Thursday, January 14, 2010

Globalization and Manufacturing – 1 /14/10

Manufacturing today is far different than even 10 years ago. There is not one single factor that has driven change but rather a series of events and factors that by themselves may have little impact but when applied at the same time or within close proximity have changed manufacturing for ever. I believe these changes will continue to evolve for many years.

In print manufacturing during the 70’s and 80’s it was common for a business to earn 20% to 30% Gross Profit. Today they are lucky to get 10%. The margin for management or production error is slim. As a customized manufacturer of a subjective product it is common practice to re-print jobs. Again, 20 year ago this could be done with the job still earning a profit. Today it will take the average printing company three jobs to recover the losses of re-printing.

Technology, largely the internet, databases. MIS have given us volumes of data to analyze to make better decisions. I tend to think we have too much data that prevents us from making decisions. However both labor and management must establish processes that first collect the correct data and then be able to use that data in their daily decision making processes.

Free trade legislation, technology again has allowed many intellectual and manufacturing functions to be outsourced with ease and without traditional quality or performance concerns. As a USnd or even third after services. It is now easier and more advantages or profitable to make transactional revenue than it is to make a product – we can subcontract the making of the product to the cheapest bidder. economy that has driven business ownership to place all emphasis on the financial side of the business leaving the manufacturing side a distant 2

I have grave concerns about the financial systems around the world, typically lead by US policy further restricting manufacturing in this country. We continue to see extreme difficulty for manufacturers to secure credit for daily operation or capital upgrades and expansions yet the financial executives continue to be incented by huge bonuses to generate profits through the manipulation of financial transactions and not the manufacturing of products. The next five to ten years will be bleak if credit does not begin to flow soon.

Michigan manufacturers must continue to support the auto industry while they enter new and emerging markets such and energy and health care. Before our state education systems, both K-12 and higher ed, can prepare a stronger employee, the Michigan culture must change to realize ALL manufacturing jobs require a much higher level of education than in the past. Unfortunately, I believe it will take this significant recession, the inability to find work, to afford housing or food for people to realize this paradigm shift.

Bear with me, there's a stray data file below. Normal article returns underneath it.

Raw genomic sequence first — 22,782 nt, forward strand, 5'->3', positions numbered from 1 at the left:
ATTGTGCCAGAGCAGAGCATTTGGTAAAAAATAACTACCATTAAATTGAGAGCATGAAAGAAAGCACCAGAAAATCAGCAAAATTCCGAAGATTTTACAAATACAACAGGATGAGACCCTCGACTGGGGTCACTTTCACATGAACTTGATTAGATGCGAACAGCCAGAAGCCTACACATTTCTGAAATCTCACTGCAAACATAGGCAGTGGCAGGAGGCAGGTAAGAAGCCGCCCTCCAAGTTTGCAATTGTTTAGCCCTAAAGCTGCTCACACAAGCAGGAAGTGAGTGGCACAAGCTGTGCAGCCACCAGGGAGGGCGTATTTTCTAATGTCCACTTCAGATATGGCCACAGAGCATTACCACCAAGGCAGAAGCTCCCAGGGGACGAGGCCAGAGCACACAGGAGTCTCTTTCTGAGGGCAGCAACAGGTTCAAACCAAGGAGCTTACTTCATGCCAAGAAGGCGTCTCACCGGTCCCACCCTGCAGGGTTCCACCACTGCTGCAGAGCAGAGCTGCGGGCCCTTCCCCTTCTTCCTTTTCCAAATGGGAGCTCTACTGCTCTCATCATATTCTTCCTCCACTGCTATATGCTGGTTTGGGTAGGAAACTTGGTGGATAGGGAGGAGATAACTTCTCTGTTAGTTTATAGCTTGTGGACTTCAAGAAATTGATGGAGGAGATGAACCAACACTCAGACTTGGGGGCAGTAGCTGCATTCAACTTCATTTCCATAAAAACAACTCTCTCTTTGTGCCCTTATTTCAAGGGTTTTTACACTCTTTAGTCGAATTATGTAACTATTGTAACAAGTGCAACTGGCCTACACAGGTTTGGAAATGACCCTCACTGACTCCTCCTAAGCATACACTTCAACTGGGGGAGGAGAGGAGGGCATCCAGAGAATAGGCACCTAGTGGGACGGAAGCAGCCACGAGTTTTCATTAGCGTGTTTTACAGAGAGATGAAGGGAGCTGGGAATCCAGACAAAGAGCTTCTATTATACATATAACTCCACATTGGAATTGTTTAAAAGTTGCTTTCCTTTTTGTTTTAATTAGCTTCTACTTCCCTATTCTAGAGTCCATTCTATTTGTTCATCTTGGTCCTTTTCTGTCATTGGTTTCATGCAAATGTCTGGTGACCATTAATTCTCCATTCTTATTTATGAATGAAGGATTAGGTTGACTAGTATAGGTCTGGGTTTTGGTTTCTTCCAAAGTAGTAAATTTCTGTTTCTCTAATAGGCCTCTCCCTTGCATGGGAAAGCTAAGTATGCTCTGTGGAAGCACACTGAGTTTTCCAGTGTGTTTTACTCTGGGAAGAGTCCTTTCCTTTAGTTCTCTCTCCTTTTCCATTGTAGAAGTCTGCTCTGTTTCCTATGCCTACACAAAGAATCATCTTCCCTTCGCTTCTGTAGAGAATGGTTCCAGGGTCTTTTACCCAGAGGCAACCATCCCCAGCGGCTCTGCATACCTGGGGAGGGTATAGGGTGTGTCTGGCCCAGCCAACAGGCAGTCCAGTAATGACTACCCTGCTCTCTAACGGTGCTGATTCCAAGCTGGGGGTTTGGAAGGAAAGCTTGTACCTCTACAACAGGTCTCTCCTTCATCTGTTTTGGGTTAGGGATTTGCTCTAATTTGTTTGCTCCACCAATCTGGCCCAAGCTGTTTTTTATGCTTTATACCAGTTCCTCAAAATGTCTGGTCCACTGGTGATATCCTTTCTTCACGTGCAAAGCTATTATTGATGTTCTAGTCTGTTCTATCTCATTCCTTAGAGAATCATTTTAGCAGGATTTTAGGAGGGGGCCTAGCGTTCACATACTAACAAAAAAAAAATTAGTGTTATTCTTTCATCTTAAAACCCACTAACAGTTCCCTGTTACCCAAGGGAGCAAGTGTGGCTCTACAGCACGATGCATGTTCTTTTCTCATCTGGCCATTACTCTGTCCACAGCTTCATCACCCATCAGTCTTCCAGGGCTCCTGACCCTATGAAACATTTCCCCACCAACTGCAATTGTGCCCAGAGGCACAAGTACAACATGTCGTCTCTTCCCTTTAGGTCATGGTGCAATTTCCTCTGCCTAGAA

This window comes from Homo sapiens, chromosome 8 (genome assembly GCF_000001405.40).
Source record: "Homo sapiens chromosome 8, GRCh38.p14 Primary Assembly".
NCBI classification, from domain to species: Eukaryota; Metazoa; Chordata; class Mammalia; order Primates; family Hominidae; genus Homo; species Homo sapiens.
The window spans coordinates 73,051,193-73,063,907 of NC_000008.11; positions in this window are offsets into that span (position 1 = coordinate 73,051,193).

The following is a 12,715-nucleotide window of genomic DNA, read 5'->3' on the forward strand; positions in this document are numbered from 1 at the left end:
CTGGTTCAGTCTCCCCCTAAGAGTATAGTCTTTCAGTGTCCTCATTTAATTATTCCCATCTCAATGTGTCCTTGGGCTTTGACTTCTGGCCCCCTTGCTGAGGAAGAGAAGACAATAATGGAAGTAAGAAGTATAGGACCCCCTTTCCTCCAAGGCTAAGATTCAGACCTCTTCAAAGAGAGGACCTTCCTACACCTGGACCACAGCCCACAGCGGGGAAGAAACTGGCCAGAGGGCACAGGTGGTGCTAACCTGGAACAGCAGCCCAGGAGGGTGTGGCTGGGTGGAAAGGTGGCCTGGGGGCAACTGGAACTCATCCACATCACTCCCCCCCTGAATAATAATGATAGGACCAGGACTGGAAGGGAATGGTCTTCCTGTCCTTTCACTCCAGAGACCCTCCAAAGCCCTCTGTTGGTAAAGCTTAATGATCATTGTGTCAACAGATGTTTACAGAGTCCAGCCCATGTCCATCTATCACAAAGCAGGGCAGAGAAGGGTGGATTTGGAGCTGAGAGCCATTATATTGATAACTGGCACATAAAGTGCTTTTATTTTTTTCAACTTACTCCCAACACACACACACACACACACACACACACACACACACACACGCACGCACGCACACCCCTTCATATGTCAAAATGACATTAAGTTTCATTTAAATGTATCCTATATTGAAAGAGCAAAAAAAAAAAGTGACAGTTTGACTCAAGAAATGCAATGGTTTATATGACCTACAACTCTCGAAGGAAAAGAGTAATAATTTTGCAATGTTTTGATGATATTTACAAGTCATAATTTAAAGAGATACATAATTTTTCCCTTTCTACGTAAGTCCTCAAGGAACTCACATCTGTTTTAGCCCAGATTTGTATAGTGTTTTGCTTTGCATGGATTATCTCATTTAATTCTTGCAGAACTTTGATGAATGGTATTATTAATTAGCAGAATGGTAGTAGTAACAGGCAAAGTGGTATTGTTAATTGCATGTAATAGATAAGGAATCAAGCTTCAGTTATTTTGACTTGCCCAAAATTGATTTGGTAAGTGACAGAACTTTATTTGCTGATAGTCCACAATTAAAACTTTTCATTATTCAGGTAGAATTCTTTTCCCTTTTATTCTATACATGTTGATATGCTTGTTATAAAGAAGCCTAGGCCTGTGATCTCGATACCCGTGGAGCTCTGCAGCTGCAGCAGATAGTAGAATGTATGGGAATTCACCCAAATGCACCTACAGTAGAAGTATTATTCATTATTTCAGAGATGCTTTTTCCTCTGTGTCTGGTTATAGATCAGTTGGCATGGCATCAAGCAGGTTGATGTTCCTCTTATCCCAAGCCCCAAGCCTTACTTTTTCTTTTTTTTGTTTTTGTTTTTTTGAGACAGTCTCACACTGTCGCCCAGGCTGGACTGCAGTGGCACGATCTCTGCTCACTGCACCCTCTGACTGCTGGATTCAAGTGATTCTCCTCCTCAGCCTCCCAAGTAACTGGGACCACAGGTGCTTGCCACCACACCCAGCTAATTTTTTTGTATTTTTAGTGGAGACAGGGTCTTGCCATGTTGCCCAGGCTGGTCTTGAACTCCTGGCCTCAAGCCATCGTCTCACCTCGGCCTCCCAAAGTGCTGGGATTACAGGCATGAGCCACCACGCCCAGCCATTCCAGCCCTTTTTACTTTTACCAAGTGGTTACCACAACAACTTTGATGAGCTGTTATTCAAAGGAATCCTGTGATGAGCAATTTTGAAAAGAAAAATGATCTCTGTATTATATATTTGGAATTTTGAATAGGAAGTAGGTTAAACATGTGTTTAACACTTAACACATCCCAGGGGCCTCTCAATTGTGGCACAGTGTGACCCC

Ferris State University has a unique ability to be a leader in this needed transformation. Because of Ferris’ historic root mission, we have the programs in place that are needed. As the public receives the wake-up call for change, they should be headed to Ferris for a breakfast of new career preparation. Ferris however must also change radically to become a much more dynamic and proactive institution to assure we are ahead of the change curve.

Students who wish to be successful in manufacturing now and in the future must be proficient in finance and financial accounting. They must able to analyze manufacturing processes for cost effectiveness debate with confidence the advantages of local manufacturing over outsourcing to an over seas supplier. Along those same lines statistics and process improvement is key. Students must learn to think about sustainability of our environment and resources in the products and manufacturing processes they design. Lastly, respect for a culturally diverse mix of professional business and technical partners. We are collaborating and competing in a 24/7/365 world, not just Big Rapids, or Michigan or even the USA.

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